Chicken Feeding Myths – BUSTED!
Reading Time: 3 minutes
Bust common chicken feeding myths by learning the best nutrition tactics for feeding your flock.
Myth #1 – My chickens don’t need a complete feed, they can just eat scratch grains.
FALSE: Hens, just like any animal, do better when they are fed a diet that is designed specifically for them. For a laying hen, balance is key. Think about baking a cake. You need certain ingredients for the dish to turn out right. Every 26 hours, a hen’s body is creating an egg that is made of water, protein, and other nutrients and covered by a hard shell. She has to have all the ingredients ready in her body to create this amazing egg — every single day! If the hen is short on one of the ingredients, she can’t run out to the store like we can and pick up some extra calcium or protein … she makes do with what she has. This may mean that the egg doesn’t come out quite right — kind of like trying to bake a cake when you don’t have enough flour. You may notice thin eggshells, runny whites, or a yolk that doesn’t hold together. You may also notice that the rate that your hen lays is not quite where it should be — instead of an egg every 26 hours, she may only lay an egg every 48 hours. Nutrition is one of the first places to check if production is not up to par.
Myth #2 – Treats are always good!
FALSE: Everyone loves a treat, it’s true. And while your hens will do their best to convince you that they NEED the whole loaf of stale bread and not just a slice or two, it is not in their best interest to give them all the goodies they might want to eat, just like it’s not good to give your five year old all the candy bars they’d like. As we stated above, hens need balance in their diet. Treats in general (especially whole grains, bread, etc.) are low in protein and that throws off the overall protein level in the total diet. So how do you know if your hen’s diet isn’t balanced? Besides the egg production issues we described above, you can also look for some behavioral signs in your flock. One of the most common of these signs is feather picking.
If you’ve noticed that some of your girls are a little light in the feather department recently, you may need to check for feather picking. If it’s not molting season, your birds have plenty of space, and you don’t have a parasite problem, this may be the culprit. Feather picking in your flock most often develops from a lack of protein in the diet. To fully identify this may take some detective work, but there is one main clue to look for — you won’t find any feathers on the floor of the coop or run. Why? Because your birds are eating them. Feathers themselves are high (about 85%) in protein. So if your girls aren’t getting enough protein in their diet, they’ll look for it in other places, and may find it on their neighbor! To correct this, decrease treats to no more than 10% of the total diet (or about what your birds will completely clean up in 15 minutes, once per day) and make sure you are offering a high-quality laying feed that is at least 16% protein.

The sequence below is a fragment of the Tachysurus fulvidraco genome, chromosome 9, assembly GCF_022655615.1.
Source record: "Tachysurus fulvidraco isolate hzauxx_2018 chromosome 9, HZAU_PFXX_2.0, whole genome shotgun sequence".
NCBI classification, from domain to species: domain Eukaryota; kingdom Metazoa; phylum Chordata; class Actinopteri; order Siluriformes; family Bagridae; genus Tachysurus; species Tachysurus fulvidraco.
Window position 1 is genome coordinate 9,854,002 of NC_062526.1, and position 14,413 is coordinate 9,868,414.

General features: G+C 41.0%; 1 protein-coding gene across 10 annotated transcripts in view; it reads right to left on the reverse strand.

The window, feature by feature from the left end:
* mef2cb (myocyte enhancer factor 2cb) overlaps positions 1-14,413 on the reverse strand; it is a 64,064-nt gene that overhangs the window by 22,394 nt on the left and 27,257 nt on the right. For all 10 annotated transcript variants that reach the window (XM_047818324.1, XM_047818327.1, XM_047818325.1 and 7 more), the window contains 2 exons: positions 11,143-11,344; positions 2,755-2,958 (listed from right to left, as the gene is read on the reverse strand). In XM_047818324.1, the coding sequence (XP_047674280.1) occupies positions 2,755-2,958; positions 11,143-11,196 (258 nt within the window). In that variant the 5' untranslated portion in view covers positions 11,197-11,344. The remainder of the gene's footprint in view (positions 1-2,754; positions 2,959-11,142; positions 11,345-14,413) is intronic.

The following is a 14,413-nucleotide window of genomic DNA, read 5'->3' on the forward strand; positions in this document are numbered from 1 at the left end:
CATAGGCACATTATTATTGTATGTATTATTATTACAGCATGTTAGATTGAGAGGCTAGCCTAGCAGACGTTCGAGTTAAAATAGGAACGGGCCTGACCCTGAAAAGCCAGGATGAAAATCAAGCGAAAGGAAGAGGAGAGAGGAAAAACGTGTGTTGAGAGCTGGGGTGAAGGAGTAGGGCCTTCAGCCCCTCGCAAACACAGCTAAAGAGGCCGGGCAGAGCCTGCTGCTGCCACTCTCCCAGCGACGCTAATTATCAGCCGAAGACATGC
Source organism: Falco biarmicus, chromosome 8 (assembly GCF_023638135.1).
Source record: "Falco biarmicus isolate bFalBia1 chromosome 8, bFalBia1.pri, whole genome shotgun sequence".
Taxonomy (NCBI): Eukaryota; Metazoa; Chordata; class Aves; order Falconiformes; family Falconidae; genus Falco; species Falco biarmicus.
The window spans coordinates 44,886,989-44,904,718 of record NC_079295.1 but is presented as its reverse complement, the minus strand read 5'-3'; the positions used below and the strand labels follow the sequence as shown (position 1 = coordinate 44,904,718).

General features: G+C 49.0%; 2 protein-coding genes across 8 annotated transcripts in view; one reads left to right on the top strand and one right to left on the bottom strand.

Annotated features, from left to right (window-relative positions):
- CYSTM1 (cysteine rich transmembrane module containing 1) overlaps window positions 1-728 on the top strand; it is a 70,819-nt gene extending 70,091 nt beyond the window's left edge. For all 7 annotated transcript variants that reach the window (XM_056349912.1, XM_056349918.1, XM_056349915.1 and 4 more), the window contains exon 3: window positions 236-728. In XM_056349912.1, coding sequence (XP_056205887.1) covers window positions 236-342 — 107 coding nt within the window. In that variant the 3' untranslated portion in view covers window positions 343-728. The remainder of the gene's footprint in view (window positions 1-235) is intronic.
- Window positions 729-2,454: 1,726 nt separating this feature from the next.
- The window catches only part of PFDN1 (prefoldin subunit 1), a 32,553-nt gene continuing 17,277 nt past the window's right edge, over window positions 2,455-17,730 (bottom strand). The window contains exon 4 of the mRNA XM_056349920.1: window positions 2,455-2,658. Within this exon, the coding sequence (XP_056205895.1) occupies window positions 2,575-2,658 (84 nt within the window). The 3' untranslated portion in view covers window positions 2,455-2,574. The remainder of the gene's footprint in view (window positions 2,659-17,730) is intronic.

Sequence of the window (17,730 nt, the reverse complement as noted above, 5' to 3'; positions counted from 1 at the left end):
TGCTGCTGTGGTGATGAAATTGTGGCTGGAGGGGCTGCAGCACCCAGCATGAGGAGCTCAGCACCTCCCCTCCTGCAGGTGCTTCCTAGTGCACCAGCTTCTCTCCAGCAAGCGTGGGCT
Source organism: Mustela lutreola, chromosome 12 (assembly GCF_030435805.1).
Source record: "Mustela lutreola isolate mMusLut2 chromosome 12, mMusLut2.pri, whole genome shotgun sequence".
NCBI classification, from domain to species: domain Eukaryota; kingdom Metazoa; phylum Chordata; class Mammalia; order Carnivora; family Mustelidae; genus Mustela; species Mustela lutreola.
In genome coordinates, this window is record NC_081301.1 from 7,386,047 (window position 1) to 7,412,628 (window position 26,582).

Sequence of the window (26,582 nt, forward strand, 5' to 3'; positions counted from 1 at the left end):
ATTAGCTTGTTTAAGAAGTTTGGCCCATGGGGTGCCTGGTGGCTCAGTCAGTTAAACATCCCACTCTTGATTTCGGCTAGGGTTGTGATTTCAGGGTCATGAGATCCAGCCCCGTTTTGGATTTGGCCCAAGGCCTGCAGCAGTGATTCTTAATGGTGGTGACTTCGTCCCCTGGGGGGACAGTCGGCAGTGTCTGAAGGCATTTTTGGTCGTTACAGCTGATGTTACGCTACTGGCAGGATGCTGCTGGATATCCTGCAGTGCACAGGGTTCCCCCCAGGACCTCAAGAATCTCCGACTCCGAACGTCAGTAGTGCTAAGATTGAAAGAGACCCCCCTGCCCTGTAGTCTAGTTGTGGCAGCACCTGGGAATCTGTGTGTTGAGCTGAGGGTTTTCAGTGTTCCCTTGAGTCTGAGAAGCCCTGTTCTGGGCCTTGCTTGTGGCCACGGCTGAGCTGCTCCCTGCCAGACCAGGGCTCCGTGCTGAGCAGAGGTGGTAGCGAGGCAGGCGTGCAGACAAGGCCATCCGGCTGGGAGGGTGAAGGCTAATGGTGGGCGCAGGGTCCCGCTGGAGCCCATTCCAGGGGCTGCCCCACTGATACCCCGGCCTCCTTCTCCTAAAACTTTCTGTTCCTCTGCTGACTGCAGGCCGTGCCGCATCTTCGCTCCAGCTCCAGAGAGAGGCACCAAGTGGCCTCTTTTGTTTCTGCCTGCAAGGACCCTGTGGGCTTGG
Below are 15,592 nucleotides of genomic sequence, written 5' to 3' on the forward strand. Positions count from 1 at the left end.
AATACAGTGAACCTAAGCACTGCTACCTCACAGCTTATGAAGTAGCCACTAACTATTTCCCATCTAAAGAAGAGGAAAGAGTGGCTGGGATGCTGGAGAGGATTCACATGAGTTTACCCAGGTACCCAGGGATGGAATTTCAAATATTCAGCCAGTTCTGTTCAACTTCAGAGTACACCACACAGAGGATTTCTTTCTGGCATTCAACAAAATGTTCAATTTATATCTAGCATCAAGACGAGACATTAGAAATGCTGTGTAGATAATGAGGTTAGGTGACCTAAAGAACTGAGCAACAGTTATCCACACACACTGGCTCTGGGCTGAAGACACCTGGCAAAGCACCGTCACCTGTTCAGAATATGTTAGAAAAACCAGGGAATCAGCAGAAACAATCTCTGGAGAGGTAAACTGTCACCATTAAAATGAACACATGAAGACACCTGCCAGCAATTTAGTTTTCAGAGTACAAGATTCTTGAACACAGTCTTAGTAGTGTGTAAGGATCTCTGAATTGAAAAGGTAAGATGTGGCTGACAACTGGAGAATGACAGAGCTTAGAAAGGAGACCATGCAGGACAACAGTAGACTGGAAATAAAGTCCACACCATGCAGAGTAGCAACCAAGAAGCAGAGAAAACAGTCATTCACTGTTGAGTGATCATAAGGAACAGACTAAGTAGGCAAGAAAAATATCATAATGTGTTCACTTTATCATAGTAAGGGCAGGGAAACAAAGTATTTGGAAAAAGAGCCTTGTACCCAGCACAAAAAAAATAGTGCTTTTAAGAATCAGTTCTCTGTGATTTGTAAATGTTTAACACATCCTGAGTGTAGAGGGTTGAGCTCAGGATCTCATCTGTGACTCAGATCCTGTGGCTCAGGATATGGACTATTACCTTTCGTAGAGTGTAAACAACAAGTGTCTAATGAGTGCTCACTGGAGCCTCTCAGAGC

Myth #3 – Free-range birds will find all the nutrition they need.
FALSE: It is great to think that our chickens are super smart and can determine exactly what they need to eat and then go out and find it themselves. But that is not always the case. While they do require protein and may go chasing after protein rich bugs and grubs, I’ve also personally witnessed members of my free-range flock trying to snack on some wayward packing peanuts! The lesson here is that even if your birds are in a free-range situation, you still need to provide a wholesome, healthy, balanced diet for them to eat free-choice in the form of a complete layer feed. You should also always offer free-choice grit (to aid in digestion) and free-choice oyster shell (for added calcium). The standard rule for grit and oyster shell? When in doubt, put it out! This rule applies whether your birds are free range or confined to a coop.
Myth #4 Feeding chickens is difficult.
FALSE: Not to be a Negative Nelly, but this myth is false also. Feeding chickens isn’t difficult and it doesn’t have to be time-consuming. Balance is key! Find a balanced, complete feed that is designed specifically for laying hens. This diet will have added calcium, plenty of protein in readily available sources, and all the vitamins and minerals that your flock requires. Limit treats, offer feed free-choice along with oyster shell and grit, fresh, clean water, and you’ll be all set!
One thought on “Chicken Feeding Myths – BUSTED!”
A few of my hens are losing or have lost lots of feathers , could it be a fungus spreading through my flock ?